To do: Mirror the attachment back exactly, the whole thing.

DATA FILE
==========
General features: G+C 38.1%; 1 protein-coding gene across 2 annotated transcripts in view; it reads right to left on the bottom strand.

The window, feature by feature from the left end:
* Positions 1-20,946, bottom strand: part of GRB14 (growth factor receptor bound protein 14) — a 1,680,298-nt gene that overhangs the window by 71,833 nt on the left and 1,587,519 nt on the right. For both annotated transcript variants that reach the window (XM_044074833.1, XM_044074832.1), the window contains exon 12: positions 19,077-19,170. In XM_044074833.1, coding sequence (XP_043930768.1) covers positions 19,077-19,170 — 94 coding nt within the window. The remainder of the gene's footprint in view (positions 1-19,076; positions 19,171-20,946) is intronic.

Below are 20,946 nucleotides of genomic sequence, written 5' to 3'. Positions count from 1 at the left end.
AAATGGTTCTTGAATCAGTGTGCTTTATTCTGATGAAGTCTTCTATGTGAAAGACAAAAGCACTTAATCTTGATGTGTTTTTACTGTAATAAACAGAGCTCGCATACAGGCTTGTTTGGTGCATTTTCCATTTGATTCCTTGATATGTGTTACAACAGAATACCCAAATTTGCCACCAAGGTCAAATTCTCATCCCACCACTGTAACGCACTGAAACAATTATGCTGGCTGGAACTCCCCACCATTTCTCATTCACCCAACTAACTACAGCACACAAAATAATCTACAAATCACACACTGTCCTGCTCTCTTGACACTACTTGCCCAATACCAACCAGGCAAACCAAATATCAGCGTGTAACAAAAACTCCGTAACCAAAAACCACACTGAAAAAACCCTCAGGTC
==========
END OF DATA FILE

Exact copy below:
General features: G+C 38.1%; 1 protein-coding gene across 2 annotated transcripts in view; it reads right to left on the bottom strand.

The window, feature by feature from the left end:
* Positions 1-20,946, bottom strand: part of GRB14 (growth factor receptor bound protein 14) — a 1,680,298-nt gene that overhangs the window by 71,833 nt on the left and 1,587,519 nt on the right. For both annotated transcript variants that reach the window (XM_044074833.1, XM_044074832.1), the window contains exon 12: positions 19,077-19,170. In XM_044074833.1, coding sequence (XP_043930768.1) covers positions 19,077-19,170 — 94 coding nt within the window. The remainder of the gene's footprint in view (positions 1-19,076; positions 19,171-20,946) is intronic.

Below are 20,946 nucleotides of genomic sequence, written 5' to 3'. Positions count from 1 at the left end.
AAATGGTTCTTGAATCAGTGTGCTTTATTCTGATGAAGTCTTCTATGTGAAAGACAAAAGCACTTAATCTTGATGTGTTTTTACTGTAATAAACAGAGCTCGCATACAGGCTTGTTTGGTGCATTTTCCATTTGATTCCTTGATATGTGTTACAACAGAATACCCAAATTTGCCACCAAGGTCAAATTCTCATCCCACCACTGTAACGCACTGAAACAATTATGCTGGCTGGAACTCCCCACCATTTCTCATTCACCCAACTAACTACAGCACACAAAATAATCTACAAATCACACACTGTCCTGCTCTCTTGACACTACTTGCCCAATACCAACCAGGCAAACCAAATATCAGCGTGTAACAAAAACTCCGTAACCAAAAACCACACTGAAAAAACCCTCAGGTC